Making Happiness
According to The Journal of Happiness Studies, all happiness derives from just two sources: true happiness and pleasure. Confusing the sources of happiness is something that Americans often do. “True happiness and pleasure are very different and the distinction is important to know,” says Butsch. Activities such as dining with a friend, reading, or volunteering lead one towards true happiness. A pleasure, on the other hand, is something that gives you temporary happiness. Drinking a soda is a perfect example of temporary happiness. If you have dinner with a friend versus drink a soda alone, the next morning you’ll actually wake up happier if you’ve done the true happiness activity of dinner with a friend. “You’ve actually increased your baseline happiness, referred to as your hedonic set point.” So the idea here is to do more true happiness activities.  

 Mindfulness: Moment to Moment Happiness
We all know that meditation, a strategy to lower one’s stress and increase the ability to focus, increases happiness levels. But what you may not know is a meditation technique called mindfulness, a practice that has penetrated many Fortune 500 Companies, including Adobe and Google. Mindfulness allows individuals to be able to reengage fully in the present moment without having distractions. In other words, eating mindful, listening mindful, a mindful walk, etc. So how about turning off your computers and cellphones to be more present? It really is that simple.  The idea is to make peace with your present moment to be happier.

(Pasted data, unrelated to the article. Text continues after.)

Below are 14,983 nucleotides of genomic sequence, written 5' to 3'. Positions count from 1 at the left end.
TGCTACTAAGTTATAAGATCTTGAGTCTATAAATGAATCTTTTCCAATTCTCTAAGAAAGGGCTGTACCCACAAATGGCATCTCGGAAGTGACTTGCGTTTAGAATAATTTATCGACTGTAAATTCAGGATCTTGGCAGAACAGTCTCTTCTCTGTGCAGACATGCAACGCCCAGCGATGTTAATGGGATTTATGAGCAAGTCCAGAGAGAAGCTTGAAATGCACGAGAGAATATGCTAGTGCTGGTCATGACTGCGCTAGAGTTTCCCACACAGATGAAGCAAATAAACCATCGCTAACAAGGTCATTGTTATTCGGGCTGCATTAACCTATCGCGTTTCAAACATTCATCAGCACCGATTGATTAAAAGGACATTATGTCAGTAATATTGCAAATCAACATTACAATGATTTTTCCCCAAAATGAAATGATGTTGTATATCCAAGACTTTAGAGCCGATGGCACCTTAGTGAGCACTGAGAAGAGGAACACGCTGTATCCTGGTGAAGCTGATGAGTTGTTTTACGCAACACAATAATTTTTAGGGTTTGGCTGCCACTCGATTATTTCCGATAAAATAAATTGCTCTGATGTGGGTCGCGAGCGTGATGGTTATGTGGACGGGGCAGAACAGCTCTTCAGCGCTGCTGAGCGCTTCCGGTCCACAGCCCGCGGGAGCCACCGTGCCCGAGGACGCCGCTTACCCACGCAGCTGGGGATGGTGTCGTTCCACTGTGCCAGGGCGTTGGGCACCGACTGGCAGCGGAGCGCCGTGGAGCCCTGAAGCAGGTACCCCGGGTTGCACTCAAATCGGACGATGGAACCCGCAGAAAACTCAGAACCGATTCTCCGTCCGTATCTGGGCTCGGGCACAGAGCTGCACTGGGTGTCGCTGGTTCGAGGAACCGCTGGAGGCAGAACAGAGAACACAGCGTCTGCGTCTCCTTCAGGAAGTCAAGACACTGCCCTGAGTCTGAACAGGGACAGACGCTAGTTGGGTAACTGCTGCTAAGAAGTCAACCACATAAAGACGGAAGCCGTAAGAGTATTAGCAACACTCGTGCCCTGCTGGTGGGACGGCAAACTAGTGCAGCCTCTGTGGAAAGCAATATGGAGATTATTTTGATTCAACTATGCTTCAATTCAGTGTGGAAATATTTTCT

In this episode of In Process Podcast, Trusted Counsel interviews Chris Butsch , speaker, meditation instructor, millennial happiness expert and author of the new book “The Millennial’s Guide to Making Happiness.”  

During the course of the podcast you will learn about:

  • What led Chris to write a book specifically for millennials (and that every office should have a copy of the book)
  • The building blocks of happiness: true happiness versus pleasure
  • The problem with social media and its impact on our happiness levels  
  • How to increase your happiness levels over time
  • Why everyone needs to have a sleep app on their phones

Stream the conversation with Chris in the player below to learn more. Don’t miss an episode, subscribe to InProcess Podcast on iTunes to receive this episode as well as future updates from the show to your smartphone.

Managing Your Business: Keeping Cool When Everything is Hot

Trusted Counsel speaks with Rhett Power

Trusted Counsel speaks with Rhett Power

In this episode of InProcess Podcast, Trusted Counsel interviews Rhett Power, the author of “The Entrepreneur’s Book of Actions” and co-founder of Wild Creations, an award-winning startup toy company.

 According to Power, we are operating in a society defined by instant gratification (think status updates on social media and quick online ordering). We expect immediate results in our daily lives, yet find ourselves surprised when quick fixes in the workplace fail to produce lasting change. Power makes the compelling case that success in todays increasingly competitive business environment requires far more than the typical “10 easy steps.” During the course of our interview with Power, he strongly encourages entrepreneurs and leaders to take action daily to break old habits, think in new ways, and to develop a successful new mindset with thinking strategically.